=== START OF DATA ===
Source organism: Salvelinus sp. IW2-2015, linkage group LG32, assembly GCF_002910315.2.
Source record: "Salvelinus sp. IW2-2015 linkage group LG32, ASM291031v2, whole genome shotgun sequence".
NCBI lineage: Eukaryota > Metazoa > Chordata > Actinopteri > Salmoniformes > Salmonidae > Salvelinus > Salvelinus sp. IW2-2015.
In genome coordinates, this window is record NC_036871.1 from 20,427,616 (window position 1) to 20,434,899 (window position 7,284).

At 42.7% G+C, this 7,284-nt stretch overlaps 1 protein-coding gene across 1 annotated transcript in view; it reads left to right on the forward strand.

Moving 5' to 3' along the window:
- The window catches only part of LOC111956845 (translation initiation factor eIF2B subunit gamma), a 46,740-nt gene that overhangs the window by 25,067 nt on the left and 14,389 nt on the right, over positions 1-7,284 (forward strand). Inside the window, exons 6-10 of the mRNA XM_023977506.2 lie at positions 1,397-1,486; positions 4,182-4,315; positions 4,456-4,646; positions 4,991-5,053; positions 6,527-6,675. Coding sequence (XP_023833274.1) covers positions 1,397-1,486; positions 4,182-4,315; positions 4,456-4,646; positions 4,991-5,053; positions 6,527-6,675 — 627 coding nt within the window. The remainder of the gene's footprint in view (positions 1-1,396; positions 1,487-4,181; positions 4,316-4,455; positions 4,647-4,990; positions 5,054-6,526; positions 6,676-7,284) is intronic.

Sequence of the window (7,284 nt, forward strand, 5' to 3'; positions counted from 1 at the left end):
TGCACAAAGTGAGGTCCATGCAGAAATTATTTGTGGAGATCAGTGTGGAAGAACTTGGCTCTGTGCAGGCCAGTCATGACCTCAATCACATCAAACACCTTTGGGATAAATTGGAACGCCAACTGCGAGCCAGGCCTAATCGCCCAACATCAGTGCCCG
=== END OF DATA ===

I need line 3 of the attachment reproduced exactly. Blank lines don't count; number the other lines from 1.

NCBI lineage: Eukaryota > Metazoa > Chordata > Actinopteri > Salmoniformes > Salmonidae > Salvelinus > Salvelinus sp. IW2-2015.